Partner Spotlight: How Can LLS Resources and Communities Help You?

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Topics include: Living Well

Joining Patient Power from the Leukemia & Lymphoma Society, Dr. Gwen Nichols and Dr. Larry Saltzman discuss the mission and services of LLS and how these services can impact patients in a positive way. In this replay, Dr. Saltzman also shares how the Leukemia & Lymphoma Society has benefitted him as a CLL patient. Dr. Gwen Nichols is the Chief Medical Officer of the Leukemia & Lymphoma Society, and Dr. Larry Saltzman is the Executive Research Director for LLS.

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Transcript

Please remember the opinions expressed on Patient Power are not necessarily the views of our sponsors, contributors, partners or Patient Power. Our discussions are not a substitute for seeking medical advice or care from your own doctor. That’s how you’ll get care that’s most appropriate for you. 

Andrew Schorr:

And also, a friend of mine, Dr. Larry Saltzman, joins us from Sacramento, California.  Larry had been a family physician there, and then he was diagnosed with CLL.  Larry is the executive Research Director now for The Leukemia & Lymphoma Society.  Larry, thank you for joining us. 

And I'll mention that Larry had a windy road with leukemia, fortunately doing well now, and we're going to discuss that in a separate interview, but I'm glad you're doing well, Larry.  

So, Larry, you recognized that there was an opportunity to do more with discussion and community.  So help us understand what you developed, and then Gwen will explain how that fits in with the whole range of services that LLS does.  

Having said that, collecting medical records from different academic and community centers is somewhat challenging, and so we went forward with this project in a multiphase approach.  And the first phase was building what we referred to as the LLS community, which is a social type of network for blood cancer patients now used by over 4,500 folks around the country. 

And it's more than a social network.  It's a way for us to share educational content.  It's a way for patients to join discussion groups of like cancers and experiences, so they can talk with each other, and it's a way for us to do patient?centered research where we ask them questions three times a week that they can answer for us.  And we get information on treatments and advocacy issues, access to care issues and the like.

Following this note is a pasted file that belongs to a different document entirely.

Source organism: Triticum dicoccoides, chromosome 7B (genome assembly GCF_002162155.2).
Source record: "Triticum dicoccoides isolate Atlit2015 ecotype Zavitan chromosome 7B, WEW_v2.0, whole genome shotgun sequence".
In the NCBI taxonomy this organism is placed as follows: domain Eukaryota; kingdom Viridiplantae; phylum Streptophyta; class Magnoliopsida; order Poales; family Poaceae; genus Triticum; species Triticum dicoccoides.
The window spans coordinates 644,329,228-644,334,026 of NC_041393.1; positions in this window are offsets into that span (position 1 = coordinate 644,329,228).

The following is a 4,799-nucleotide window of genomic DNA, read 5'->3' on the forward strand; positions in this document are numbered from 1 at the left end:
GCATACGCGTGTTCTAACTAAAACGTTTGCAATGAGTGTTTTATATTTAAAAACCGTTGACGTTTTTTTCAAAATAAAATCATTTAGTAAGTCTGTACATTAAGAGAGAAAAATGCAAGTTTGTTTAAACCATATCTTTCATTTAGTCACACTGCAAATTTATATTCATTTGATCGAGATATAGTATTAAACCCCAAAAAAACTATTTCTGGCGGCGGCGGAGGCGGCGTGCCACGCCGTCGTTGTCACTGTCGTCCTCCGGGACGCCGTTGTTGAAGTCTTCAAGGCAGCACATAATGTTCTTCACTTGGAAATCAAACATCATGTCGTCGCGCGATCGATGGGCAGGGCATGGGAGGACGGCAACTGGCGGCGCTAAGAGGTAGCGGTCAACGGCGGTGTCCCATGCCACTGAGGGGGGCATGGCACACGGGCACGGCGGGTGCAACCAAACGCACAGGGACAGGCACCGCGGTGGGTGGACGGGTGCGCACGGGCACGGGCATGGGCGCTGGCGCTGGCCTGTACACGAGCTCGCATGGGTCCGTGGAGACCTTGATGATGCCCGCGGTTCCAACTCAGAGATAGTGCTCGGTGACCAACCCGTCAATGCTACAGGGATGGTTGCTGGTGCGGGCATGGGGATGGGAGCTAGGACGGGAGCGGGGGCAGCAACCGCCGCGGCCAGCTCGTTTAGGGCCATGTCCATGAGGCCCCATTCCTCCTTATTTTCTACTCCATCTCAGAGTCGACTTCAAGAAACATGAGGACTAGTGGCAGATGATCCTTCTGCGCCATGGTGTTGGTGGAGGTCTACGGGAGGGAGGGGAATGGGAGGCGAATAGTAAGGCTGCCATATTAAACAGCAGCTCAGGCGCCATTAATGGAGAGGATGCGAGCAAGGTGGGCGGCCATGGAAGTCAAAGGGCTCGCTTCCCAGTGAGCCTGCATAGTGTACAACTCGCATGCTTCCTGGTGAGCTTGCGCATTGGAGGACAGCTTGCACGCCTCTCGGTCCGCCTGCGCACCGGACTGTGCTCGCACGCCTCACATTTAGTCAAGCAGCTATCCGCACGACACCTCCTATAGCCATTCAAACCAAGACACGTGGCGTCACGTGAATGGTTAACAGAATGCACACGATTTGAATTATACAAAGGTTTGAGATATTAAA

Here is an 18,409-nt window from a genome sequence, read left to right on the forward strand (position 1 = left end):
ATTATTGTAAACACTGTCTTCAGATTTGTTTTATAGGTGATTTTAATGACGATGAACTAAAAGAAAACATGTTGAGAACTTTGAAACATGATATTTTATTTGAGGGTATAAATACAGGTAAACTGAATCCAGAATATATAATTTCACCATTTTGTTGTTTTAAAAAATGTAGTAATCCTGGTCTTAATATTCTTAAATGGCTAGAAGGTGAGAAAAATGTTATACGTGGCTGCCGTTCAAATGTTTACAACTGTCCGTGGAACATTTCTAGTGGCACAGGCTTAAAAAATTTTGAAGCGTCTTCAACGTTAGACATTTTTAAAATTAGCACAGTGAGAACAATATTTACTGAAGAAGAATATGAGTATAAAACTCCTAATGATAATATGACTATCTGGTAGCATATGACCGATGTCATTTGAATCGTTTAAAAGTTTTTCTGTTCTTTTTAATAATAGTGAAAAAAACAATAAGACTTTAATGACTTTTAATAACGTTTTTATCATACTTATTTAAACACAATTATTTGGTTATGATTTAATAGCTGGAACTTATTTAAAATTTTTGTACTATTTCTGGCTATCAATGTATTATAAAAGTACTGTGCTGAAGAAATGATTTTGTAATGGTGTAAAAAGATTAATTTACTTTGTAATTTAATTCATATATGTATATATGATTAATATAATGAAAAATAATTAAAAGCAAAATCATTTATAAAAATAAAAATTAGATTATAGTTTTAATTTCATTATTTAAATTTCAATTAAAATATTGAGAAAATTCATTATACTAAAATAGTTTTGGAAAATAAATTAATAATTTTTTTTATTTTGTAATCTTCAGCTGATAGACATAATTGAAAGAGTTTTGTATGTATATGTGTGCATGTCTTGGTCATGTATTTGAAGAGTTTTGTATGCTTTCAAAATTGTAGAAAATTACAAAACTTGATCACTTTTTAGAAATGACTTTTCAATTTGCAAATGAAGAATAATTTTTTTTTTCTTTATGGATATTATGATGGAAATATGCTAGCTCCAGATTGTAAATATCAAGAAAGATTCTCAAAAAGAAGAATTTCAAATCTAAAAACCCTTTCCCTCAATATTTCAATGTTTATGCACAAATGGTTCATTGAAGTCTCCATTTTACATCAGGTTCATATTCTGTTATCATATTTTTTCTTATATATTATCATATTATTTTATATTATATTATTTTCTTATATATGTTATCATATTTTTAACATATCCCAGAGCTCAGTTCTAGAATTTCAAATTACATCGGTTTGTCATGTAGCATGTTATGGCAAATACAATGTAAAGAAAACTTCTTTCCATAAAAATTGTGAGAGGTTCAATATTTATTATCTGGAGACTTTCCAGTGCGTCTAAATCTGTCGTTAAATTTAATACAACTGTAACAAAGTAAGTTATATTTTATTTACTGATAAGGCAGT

And when Larry tells the story of how he ran with Team in Training for the Boston Marathon, I'm thrilled that he found us that way, but I really—my first thought was I wish we had found him earlier, and why can't we reach patients at all stages in their cycle with blood cancers.  And so I would love for the people in Patient Power to know about the services that we have. 

We have a really fantastic information resource center.  These are highly trained medical professionals who can answer questions, tie patients into resources, talk to caregivers.  It expands all across services including a really extraordinary clinical trials resource center.  This is different than going to clinicaltrials.gov and getting a list of trials.  It is actually a one?on?one interaction with someone who can look at your specific needs and your specific diagnosis and help you pare down that list of 72 trials into a list you can bring to your doctor.  

Larry, from your point of view, what is the benefit to patients as they get involved with The Leukemia & Lymphoma Society, get involved in the community, take advantage of the information resource center and other services that the LLS has?  It seems like you don't feel alone, and your information can be pooled together to move things forward in care.  

And for our audience, take a look at our interview that we are also doing with Larry so you can hear more of his personal story.  Larry, all the best to you. 

Please remember the opinions expressed on Patient Power are not necessarily the views of our sponsors, contributors, partners or Patient Power. Our discussions are not a substitute for seeking medical advice or care from your own doctor. That’s how you’ll get care that’s most appropriate for you. 

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Page last updated on April 19, 2017